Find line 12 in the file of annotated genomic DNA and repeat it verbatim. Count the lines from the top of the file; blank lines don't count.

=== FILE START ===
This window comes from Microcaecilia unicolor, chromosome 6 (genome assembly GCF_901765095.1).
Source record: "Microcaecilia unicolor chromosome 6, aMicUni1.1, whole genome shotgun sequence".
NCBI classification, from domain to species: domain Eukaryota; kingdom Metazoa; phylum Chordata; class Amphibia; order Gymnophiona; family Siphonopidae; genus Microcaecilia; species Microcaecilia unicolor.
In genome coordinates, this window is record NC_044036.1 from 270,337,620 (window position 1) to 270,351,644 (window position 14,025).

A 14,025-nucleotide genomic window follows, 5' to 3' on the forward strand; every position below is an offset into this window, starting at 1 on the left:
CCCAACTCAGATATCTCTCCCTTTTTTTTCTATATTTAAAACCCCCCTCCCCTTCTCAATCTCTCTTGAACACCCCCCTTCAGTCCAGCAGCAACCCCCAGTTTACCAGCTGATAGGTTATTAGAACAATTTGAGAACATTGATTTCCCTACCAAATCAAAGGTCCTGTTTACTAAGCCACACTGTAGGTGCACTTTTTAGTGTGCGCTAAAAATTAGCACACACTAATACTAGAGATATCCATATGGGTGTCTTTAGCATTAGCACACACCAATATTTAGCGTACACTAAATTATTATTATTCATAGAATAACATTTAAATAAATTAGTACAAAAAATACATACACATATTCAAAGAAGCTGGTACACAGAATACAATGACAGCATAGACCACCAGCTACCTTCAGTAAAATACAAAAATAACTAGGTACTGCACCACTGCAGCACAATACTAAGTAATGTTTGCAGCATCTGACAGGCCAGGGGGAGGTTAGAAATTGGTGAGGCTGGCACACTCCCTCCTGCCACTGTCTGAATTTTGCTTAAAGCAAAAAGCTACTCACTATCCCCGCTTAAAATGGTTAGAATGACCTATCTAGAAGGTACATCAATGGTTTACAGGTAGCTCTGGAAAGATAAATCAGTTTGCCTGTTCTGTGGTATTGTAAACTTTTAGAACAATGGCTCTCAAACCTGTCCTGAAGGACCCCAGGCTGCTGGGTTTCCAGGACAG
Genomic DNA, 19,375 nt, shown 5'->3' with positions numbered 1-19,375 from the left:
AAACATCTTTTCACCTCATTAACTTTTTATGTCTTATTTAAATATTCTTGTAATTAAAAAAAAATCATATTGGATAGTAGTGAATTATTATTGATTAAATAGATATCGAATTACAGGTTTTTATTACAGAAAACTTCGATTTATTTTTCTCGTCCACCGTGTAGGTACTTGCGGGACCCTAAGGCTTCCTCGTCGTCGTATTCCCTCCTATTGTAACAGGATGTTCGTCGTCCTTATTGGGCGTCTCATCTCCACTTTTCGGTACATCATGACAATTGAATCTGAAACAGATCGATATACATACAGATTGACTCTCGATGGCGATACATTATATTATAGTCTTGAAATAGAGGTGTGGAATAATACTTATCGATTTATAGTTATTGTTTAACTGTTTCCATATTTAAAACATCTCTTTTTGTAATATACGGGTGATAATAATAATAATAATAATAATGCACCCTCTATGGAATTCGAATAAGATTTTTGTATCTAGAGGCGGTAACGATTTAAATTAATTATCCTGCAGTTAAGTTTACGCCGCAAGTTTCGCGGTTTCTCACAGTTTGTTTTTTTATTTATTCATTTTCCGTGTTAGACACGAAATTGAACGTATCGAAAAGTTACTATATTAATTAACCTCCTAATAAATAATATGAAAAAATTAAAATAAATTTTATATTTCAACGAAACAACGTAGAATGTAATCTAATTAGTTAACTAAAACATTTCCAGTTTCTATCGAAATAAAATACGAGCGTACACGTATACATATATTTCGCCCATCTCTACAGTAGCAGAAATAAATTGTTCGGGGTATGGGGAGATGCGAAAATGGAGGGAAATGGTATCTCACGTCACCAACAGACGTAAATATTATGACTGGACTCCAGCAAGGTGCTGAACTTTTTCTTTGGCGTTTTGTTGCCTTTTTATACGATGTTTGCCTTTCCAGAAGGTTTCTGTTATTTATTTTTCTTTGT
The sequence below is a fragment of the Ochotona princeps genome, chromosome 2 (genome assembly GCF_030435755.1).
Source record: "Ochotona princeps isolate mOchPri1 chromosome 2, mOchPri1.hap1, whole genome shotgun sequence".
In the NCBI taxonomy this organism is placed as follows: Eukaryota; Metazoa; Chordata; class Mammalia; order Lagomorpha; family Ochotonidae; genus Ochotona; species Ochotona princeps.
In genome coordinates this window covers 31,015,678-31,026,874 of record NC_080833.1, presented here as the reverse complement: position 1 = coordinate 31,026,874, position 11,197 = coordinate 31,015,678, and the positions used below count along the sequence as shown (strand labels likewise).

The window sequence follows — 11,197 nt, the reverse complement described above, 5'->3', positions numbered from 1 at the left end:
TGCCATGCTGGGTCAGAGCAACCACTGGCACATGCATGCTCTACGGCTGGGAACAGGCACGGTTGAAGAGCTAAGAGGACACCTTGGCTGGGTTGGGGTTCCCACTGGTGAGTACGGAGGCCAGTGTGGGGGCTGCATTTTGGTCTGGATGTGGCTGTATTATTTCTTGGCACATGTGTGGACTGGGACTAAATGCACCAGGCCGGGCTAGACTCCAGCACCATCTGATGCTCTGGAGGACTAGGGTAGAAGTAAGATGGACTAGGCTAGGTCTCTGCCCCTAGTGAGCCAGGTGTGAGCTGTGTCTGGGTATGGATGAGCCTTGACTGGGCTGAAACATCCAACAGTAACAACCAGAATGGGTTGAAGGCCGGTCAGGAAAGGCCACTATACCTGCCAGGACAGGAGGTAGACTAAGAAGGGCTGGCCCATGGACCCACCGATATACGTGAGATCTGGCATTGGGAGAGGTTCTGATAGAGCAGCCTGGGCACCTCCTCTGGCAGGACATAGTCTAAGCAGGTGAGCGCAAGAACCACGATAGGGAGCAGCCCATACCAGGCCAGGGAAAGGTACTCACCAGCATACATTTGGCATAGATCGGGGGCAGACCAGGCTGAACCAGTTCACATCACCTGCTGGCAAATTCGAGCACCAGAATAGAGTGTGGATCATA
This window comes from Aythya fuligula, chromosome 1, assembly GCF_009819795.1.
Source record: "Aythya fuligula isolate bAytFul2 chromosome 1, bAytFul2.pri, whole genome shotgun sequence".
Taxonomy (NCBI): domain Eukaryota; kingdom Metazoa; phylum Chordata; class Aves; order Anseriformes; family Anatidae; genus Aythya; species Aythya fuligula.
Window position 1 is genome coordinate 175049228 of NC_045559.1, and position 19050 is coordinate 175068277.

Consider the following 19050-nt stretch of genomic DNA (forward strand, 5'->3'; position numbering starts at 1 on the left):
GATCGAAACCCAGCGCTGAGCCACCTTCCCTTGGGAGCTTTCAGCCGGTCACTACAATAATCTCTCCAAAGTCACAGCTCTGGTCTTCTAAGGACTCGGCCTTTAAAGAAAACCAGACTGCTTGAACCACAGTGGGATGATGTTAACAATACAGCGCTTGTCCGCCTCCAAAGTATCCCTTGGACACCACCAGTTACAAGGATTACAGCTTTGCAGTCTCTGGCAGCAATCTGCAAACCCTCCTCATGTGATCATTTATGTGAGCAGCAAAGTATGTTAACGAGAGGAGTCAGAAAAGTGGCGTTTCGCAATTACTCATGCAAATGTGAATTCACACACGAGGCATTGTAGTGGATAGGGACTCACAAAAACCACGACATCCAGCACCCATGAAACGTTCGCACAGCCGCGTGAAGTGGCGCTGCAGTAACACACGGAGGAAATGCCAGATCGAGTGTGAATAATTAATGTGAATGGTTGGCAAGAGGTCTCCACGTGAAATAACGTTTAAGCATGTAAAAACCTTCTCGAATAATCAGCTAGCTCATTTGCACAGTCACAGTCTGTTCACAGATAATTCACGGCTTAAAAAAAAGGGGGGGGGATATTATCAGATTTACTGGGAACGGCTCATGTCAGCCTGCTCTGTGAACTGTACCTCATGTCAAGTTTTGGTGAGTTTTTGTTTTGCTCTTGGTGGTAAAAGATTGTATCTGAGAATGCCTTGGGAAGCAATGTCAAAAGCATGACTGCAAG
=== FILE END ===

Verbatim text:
In genome coordinates this window covers 31,015,678-31,026,874 of record NC_080833.1, presented here as the reverse complement: position 1 = coordinate 31,026,874, position 11,197 = coordinate 31,015,678, and the positions used below count along the sequence as shown (strand labels likewise).